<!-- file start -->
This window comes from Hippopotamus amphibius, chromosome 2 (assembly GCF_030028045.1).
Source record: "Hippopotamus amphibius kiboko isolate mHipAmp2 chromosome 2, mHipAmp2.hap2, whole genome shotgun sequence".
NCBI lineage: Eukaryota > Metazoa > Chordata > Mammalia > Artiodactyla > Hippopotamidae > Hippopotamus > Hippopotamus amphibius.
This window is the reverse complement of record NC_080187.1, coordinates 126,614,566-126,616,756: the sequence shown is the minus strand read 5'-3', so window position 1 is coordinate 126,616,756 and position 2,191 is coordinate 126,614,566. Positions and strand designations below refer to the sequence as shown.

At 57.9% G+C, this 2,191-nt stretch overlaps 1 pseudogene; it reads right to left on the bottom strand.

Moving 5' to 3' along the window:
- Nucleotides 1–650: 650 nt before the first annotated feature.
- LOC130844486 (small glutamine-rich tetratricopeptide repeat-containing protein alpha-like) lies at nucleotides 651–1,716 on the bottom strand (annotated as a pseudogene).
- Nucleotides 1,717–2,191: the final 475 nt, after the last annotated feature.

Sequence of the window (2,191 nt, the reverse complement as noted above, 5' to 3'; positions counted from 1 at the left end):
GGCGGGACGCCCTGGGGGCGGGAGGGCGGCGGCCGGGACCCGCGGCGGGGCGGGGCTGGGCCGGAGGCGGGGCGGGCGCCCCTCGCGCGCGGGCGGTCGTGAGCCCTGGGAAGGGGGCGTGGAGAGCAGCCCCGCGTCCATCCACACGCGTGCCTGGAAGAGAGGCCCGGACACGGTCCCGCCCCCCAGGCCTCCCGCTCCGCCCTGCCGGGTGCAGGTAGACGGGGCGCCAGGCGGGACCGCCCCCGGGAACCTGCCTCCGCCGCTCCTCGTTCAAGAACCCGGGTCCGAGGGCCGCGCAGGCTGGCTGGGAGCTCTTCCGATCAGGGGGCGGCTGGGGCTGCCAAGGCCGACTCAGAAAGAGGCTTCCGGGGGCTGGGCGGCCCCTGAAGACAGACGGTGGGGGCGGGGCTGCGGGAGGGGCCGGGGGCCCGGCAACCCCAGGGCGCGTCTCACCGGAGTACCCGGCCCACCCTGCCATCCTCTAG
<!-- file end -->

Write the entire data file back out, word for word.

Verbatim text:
This window comes from Hippopotamus amphibius, chromosome 2 (assembly GCF_030028045.1).
Source record: "Hippopotamus amphibius kiboko isolate mHipAmp2 chromosome 2, mHipAmp2.hap2, whole genome shotgun sequence".
NCBI lineage: Eukaryota > Metazoa > Chordata > Mammalia > Artiodactyla > Hippopotamidae > Hippopotamus > Hippopotamus amphibius.
This window is the reverse complement of record NC_080187.1, coordinates 126,614,566-126,616,756: the sequence shown is the minus strand read 5'-3', so window position 1 is coordinate 126,616,756 and position 2,191 is coordinate 126,614,566. Positions and strand designations below refer to the sequence as shown.

At 57.9% G+C, this 2,191-nt stretch overlaps 1 pseudogene; it reads right to left on the bottom strand.

Moving 5' to 3' along the window:
- Nucleotides 1–650: 650 nt before the first annotated feature.
- LOC130844486 (small glutamine-rich tetratricopeptide repeat-containing protein alpha-like) lies at nucleotides 651–1,716 on the bottom strand (annotated as a pseudogene).
- Nucleotides 1,717–2,191: the final 475 nt, after the last annotated feature.

Sequence of the window (2,191 nt, the reverse complement as noted above, 5' to 3'; positions counted from 1 at the left end):
GGCGGGACGCCCTGGGGGCGGGAGGGCGGCGGCCGGGACCCGCGGCGGGGCGGGGCTGGGCCGGAGGCGGGGCGGGCGCCCCTCGCGCGCGGGCGGTCGTGAGCCCTGGGAAGGGGGCGTGGAGAGCAGCCCCGCGTCCATCCACACGCGTGCCTGGAAGAGAGGCCCGGACACGGTCCCGCCCCCCAGGCCTCCCGCTCCGCCCTGCCGGGTGCAGGTAGACGGGGCGCCAGGCGGGACCGCCCCCGGGAACCTGCCTCCGCCGCTCCTCGTTCAAGAACCCGGGTCCGAGGGCCGCGCAGGCTGGCTGGGAGCTCTTCCGATCAGGGGGCGGCTGGGGCTGCCAAGGCCGACTCAGAAAGAGGCTTCCGGGGGCTGGGCGGCCCCTGAAGACAGACGGTGGGGGCGGGGCTGCGGGAGGGGCCGGGGGCCCGGCAACCCCAGGGCGCGTCTCACCGGAGTACCCGGCCCACCCTGCCATCCTCTAG